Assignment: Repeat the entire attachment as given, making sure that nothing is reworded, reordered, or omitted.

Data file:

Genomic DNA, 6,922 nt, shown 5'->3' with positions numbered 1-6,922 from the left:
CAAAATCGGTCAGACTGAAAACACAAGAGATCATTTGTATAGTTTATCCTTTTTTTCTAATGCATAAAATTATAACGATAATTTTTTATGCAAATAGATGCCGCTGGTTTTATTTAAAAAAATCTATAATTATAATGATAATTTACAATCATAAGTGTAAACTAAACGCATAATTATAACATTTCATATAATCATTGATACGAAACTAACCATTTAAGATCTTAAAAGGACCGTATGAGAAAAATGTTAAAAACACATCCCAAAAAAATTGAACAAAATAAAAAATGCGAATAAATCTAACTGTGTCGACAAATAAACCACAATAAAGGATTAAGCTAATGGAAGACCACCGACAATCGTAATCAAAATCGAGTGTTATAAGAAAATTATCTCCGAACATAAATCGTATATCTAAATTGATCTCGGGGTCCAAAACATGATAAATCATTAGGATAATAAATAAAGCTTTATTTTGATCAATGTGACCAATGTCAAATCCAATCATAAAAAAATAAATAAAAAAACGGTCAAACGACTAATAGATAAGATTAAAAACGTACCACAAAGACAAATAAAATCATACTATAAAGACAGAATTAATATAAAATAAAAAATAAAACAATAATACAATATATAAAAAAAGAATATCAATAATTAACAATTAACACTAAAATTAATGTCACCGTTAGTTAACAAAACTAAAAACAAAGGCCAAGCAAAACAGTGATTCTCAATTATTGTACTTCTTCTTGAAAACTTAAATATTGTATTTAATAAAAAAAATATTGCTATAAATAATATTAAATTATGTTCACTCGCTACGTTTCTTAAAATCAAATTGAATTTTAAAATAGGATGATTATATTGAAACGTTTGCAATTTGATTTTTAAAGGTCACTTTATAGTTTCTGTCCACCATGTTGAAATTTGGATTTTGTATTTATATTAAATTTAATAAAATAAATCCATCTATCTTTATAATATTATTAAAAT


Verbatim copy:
Genomic DNA, 6,922 nt, shown 5'->3' with positions numbered 1-6,922 from the left:
CAAAATCGGTCAGACTGAAAACACAAGAGATCATTTGTATAGTTTATCCTTTTTTTCTAATGCATAAAATTATAACGATAATTTTTTATGCAAATAGATGCCGCTGGTTTTATTTAAAAAAATCTATAATTATAATGATAATTTACAATCATAAGTGTAAACTAAACGCATAATTATAACATTTCATATAATCATTGATACGAAACTAACCATTTAAGATCTTAAAAGGACCGTATGAGAAAAATGTTAAAAACACATCCCAAAAAAATTGAACAAAATAAAAAATGCGAATAAATCTAACTGTGTCGACAAATAAACCACAATAAAGGATTAAGCTAATGGAAGACCACCGACAATCGTAATCAAAATCGAGTGTTATAAGAAAATTATCTCCGAACATAAATCGTATATCTAAATTGATCTCGGGGTCCAAAACATGATAAATCATTAGGATAATAAATAAAGCTTTATTTTGATCAATGTGACCAATGTCAAATCCAATCATAAAAAAATAAATAAAAAAACGGTCAAACGACTAATAGATAAGATTAAAAACGTACCACAAAGACAAATAAAATCATACTATAAAGACAGAATTAATATAAAATAAAAAATAAAACAATAATACAATATATAAAAAAAGAATATCAATAATTAACAATTAACACTAAAATTAATGTCACCGTTAGTTAACAAAACTAAAAACAAAGGCCAAGCAAAACAGTGATTCTCAATTATTGTACTTCTTCTTGAAAACTTAAATATTGTATTTAATAAAAAAAATATTGCTATAAATAATATTAAATTATGTTCACTCGCTACGTTTCTTAAAATCAAATTGAATTTTAAAATAGGATGATTATATTGAAACGTTTGCAATTTGATTTTTAAAGGTCACTTTATAGTTTCTGTCCACCATGTTGAAATTTGGATTTTGTATTTATATTAAATTTAATAAAATAAATCCATCTATCTTTATAATATTATTAAAAT